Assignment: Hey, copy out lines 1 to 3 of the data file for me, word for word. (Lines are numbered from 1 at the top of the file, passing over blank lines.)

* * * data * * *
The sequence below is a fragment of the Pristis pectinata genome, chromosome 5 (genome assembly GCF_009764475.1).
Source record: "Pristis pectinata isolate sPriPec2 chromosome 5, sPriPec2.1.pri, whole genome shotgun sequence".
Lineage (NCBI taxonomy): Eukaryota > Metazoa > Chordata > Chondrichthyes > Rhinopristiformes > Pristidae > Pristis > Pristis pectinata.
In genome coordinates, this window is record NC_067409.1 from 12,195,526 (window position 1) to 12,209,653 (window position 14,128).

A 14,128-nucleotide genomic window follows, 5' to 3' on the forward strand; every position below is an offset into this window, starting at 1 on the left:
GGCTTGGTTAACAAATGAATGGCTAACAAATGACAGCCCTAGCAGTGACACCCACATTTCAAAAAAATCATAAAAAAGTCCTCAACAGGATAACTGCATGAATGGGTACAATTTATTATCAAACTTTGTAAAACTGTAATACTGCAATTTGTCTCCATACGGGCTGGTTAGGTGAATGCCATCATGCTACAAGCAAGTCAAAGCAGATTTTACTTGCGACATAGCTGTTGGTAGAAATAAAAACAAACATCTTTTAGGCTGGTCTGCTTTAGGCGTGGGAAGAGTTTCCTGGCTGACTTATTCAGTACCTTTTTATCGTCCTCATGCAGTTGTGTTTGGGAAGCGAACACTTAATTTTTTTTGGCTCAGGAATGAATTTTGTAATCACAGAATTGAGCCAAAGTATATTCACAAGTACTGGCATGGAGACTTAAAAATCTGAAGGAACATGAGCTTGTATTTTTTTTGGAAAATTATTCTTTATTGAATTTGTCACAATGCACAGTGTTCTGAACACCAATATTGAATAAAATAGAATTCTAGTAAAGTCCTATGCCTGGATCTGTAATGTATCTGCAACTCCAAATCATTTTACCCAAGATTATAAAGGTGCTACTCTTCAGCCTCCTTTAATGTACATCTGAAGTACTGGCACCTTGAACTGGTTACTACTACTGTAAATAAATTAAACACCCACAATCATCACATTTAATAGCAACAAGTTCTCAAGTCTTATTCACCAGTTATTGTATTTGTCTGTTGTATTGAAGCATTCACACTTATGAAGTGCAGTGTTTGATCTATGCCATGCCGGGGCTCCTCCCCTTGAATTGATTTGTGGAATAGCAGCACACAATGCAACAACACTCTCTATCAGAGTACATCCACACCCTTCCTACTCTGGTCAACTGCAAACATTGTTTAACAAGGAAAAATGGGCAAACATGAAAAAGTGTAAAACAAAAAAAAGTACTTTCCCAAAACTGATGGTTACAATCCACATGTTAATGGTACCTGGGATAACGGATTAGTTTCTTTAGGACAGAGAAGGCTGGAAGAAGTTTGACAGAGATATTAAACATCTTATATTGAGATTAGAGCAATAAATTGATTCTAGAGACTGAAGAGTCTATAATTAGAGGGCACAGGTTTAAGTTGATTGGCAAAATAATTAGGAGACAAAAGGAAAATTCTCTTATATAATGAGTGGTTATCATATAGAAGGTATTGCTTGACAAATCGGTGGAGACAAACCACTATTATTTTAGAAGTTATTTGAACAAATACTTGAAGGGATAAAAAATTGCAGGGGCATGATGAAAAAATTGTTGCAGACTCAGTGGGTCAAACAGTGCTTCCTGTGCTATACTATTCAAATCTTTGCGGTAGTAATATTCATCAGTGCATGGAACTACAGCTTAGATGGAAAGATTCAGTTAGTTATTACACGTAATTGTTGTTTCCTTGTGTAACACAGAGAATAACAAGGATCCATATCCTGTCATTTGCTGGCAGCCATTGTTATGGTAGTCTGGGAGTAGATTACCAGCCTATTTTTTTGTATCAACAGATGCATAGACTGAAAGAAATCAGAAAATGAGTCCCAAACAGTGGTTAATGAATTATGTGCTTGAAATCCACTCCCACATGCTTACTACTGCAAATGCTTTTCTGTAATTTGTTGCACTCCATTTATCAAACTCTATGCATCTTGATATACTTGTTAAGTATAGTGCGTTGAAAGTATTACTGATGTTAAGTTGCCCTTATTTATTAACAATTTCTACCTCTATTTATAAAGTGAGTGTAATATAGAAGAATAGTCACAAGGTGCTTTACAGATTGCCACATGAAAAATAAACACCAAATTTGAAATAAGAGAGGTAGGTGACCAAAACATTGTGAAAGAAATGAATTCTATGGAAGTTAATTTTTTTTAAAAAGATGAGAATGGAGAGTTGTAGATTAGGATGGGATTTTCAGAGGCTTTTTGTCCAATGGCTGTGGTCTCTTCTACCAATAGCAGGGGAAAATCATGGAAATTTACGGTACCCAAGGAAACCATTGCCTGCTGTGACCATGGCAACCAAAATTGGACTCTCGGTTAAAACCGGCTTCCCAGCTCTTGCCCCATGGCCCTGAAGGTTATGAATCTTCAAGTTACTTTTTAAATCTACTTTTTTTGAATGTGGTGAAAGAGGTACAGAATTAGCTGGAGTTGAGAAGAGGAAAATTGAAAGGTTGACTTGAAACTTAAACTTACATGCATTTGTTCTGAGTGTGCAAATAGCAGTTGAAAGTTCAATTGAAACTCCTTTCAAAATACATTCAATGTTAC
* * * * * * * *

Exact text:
The sequence below is a fragment of the Pristis pectinata genome, chromosome 5 (genome assembly GCF_009764475.1).
Source record: "Pristis pectinata isolate sPriPec2 chromosome 5, sPriPec2.1.pri, whole genome shotgun sequence".
Lineage (NCBI taxonomy): Eukaryota > Metazoa > Chordata > Chondrichthyes > Rhinopristiformes > Pristidae > Pristis > Pristis pectinata.